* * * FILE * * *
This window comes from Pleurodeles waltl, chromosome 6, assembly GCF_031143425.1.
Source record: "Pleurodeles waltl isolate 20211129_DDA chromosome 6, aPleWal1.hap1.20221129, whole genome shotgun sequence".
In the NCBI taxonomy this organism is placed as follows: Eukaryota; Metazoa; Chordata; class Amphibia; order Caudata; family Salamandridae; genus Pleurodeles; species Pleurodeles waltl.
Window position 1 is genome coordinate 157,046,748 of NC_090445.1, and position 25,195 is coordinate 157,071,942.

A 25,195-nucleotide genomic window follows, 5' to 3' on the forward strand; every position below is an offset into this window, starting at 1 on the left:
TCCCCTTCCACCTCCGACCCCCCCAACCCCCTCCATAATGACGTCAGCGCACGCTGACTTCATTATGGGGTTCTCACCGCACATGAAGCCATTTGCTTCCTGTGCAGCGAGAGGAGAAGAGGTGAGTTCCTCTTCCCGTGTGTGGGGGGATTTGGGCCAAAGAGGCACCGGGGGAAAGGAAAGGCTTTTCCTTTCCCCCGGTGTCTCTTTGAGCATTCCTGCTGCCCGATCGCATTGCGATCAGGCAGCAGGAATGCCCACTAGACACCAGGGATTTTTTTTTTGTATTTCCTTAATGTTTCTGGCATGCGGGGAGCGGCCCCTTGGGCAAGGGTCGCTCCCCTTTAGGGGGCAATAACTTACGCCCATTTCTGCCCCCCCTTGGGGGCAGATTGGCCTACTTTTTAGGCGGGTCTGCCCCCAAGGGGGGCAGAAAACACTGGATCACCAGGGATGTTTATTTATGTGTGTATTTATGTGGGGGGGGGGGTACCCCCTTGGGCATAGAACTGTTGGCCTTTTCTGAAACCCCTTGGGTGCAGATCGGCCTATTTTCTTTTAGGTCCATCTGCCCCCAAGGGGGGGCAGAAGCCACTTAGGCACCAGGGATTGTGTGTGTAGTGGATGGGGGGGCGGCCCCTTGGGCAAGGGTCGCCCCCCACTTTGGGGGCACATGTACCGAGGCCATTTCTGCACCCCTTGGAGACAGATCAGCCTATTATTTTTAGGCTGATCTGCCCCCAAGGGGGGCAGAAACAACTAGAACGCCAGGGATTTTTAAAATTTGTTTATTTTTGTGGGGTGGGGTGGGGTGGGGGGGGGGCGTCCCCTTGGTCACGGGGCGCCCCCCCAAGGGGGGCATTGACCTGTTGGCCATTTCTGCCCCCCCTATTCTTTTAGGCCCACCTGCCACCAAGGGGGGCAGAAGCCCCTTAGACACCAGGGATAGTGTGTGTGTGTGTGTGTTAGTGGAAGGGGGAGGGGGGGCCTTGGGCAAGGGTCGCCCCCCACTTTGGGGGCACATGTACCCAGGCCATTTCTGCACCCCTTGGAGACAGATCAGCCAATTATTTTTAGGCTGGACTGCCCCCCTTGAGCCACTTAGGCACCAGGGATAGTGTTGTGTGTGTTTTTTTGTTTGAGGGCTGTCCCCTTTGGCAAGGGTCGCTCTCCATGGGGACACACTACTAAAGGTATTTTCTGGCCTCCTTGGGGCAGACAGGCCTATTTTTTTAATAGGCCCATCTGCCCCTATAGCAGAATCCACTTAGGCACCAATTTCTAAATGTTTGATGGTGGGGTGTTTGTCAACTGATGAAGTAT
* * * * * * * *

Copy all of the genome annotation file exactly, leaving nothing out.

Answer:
This window comes from Pleurodeles waltl, chromosome 6, assembly GCF_031143425.1.
Source record: "Pleurodeles waltl isolate 20211129_DDA chromosome 6, aPleWal1.hap1.20221129, whole genome shotgun sequence".
In the NCBI taxonomy this organism is placed as follows: Eukaryota; Metazoa; Chordata; class Amphibia; order Caudata; family Salamandridae; genus Pleurodeles; species Pleurodeles waltl.
Window position 1 is genome coordinate 157,046,748 of NC_090445.1, and position 25,195 is coordinate 157,071,942.

A 25,195-nucleotide genomic window follows, 5' to 3' on the forward strand; every position below is an offset into this window, starting at 1 on the left:
TCCCCTTCCACCTCCGACCCCCCCAACCCCCTCCATAATGACGTCAGCGCACGCTGACTTCATTATGGGGTTCTCACCGCACATGAAGCCATTTGCTTCCTGTGCAGCGAGAGGAGAAGAGGTGAGTTCCTCTTCCCGTGTGTGGGGGGATTTGGGCCAAAGAGGCACCGGGGGAAAGGAAAGGCTTTTCCTTTCCCCCGGTGTCTCTTTGAGCATTCCTGCTGCCCGATCGCATTGCGATCAGGCAGCAGGAATGCCCACTAGACACCAGGGATTTTTTTTTTGTATTTCCTTAATGTTTCTGGCATGCGGGGAGCGGCCCCTTGGGCAAGGGTCGCTCCCCTTTAGGGGGCAATAACTTACGCCCATTTCTGCCCCCCCTTGGGGGCAGATTGGCCTACTTTTTAGGCGGGTCTGCCCCCAAGGGGGGCAGAAAACACTGGATCACCAGGGATGTTTATTTATGTGTGTATTTATGTGGGGGGGGGGGTACCCCCTTGGGCATAGAACTGTTGGCCTTTTCTGAAACCCCTTGGGTGCAGATCGGCCTATTTTCTTTTAGGTCCATCTGCCCCCAAGGGGGGGCAGAAGCCACTTAGGCACCAGGGATTGTGTGTGTAGTGGATGGGGGGGCGGCCCCTTGGGCAAGGGTCGCCCCCCACTTTGGGGGCACATGTACCGAGGCCATTTCTGCACCCCTTGGAGACAGATCAGCCTATTATTTTTAGGCTGATCTGCCCCCAAGGGGGGCAGAAACAACTAGAACGCCAGGGATTTTTAAAATTTGTTTATTTTTGTGGGGTGGGGTGGGGTGGGGGGGGGGCGTCCCCTTGGTCACGGGGCGCCCCCCCAAGGGGGGCATTGACCTGTTGGCCATTTCTGCCCCCCCTATTCTTTTAGGCCCACCTGCCACCAAGGGGGGCAGAAGCCCCTTAGACACCAGGGATAGTGTGTGTGTGTGTGTGTTAGTGGAAGGGGGAGGGGGGGCCTTGGGCAAGGGTCGCCCCCCACTTTGGGGGCACATGTACCCAGGCCATTTCTGCACCCCTTGGAGACAGATCAGCCAATTATTTTTAGGCTGGACTGCCCCCCTTGAGCCACTTAGGCACCAGGGATAGTGTTGTGTGTGTTTTTTTGTTTGAGGGCTGTCCCCTTTGGCAAGGGTCGCTCTCCATGGGGACACACTACTAAAGGTATTTTCTGGCCTCCTTGGGGCAGACAGGCCTATTTTTTTAATAGGCCCATCTGCCCCTATAGCAGAATCCACTTAGGCACCAATTTCTAAATGTTTGATGGTGGGGTGTTTGTCAACTGATGAAGTAT